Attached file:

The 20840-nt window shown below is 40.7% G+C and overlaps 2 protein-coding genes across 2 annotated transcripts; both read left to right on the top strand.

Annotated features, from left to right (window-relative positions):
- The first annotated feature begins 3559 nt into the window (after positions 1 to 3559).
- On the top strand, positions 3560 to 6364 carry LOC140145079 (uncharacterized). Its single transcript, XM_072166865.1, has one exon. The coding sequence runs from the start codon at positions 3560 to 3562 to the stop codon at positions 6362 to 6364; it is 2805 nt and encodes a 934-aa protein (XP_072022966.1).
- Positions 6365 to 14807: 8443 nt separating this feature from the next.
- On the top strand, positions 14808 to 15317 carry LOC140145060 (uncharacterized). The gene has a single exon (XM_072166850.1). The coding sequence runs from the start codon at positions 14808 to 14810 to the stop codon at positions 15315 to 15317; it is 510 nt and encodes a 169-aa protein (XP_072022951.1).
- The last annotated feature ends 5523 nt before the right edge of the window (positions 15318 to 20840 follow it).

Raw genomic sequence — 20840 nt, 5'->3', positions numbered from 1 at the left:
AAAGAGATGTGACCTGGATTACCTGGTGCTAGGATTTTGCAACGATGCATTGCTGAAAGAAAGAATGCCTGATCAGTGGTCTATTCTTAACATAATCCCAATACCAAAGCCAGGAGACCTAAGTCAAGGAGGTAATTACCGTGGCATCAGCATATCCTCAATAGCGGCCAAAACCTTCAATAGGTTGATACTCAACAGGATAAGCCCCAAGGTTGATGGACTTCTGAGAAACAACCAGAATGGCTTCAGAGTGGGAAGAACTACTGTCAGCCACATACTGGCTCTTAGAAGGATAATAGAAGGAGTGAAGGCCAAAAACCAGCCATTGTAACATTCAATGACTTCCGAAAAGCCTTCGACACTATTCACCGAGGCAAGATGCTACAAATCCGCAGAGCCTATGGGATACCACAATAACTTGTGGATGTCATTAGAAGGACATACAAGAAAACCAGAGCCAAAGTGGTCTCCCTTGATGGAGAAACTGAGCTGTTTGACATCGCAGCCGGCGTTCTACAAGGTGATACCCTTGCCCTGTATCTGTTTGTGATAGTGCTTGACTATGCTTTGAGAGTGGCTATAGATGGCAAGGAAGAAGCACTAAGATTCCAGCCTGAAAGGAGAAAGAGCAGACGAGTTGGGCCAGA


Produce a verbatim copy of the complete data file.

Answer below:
The 20840-nt window shown below is 40.7% G+C and overlaps 2 protein-coding genes across 2 annotated transcripts; both read left to right on the top strand.

Annotated features, from left to right (window-relative positions):
- The first annotated feature begins 3559 nt into the window (after positions 1 to 3559).
- On the top strand, positions 3560 to 6364 carry LOC140145079 (uncharacterized). Its single transcript, XM_072166865.1, has one exon. The coding sequence runs from the start codon at positions 3560 to 3562 to the stop codon at positions 6362 to 6364; it is 2805 nt and encodes a 934-aa protein (XP_072022966.1).
- Positions 6365 to 14807: 8443 nt separating this feature from the next.
- On the top strand, positions 14808 to 15317 carry LOC140145060 (uncharacterized). The gene has a single exon (XM_072166850.1). The coding sequence runs from the start codon at positions 14808 to 14810 to the stop codon at positions 15315 to 15317; it is 510 nt and encodes a 169-aa protein (XP_072022951.1).
- The last annotated feature ends 5523 nt before the right edge of the window (positions 15318 to 20840 follow it).

Raw genomic sequence — 20840 nt, 5'->3', positions numbered from 1 at the left:
AAAGAGATGTGACCTGGATTACCTGGTGCTAGGATTTTGCAACGATGCATTGCTGAAAGAAAGAATGCCTGATCAGTGGTCTATTCTTAACATAATCCCAATACCAAAGCCAGGAGACCTAAGTCAAGGAGGTAATTACCGTGGCATCAGCATATCCTCAATAGCGGCCAAAACCTTCAATAGGTTGATACTCAACAGGATAAGCCCCAAGGTTGATGGACTTCTGAGAAACAACCAGAATGGCTTCAGAGTGGGAAGAACTACTGTCAGCCACATACTGGCTCTTAGAAGGATAATAGAAGGAGTGAAGGCCAAAAACCAGCCATTGTAACATTCAATGACTTCCGAAAAGCCTTCGACACTATTCACCGAGGCAAGATGCTACAAATCCGCAGAGCCTATGGGATACCACAATAACTTGTGGATGTCATTAGAAGGACATACAAGAAAACCAGAGCCAAAGTGGTCTCCCTTGATGGAGAAACTGAGCTGTTTGACATCGCAGCCGGCGTTCTACAAGGTGATACCCTTGCCCTGTATCTGTTTGTGATAGTGCTTGACTATGCTTTGAGAGTGGCTATAGATGGCAAGGAAGAAGCACTAAGATTCCAGCCTGAAAGGAGAAAGAGCAGACGAGTTGGGCCAGA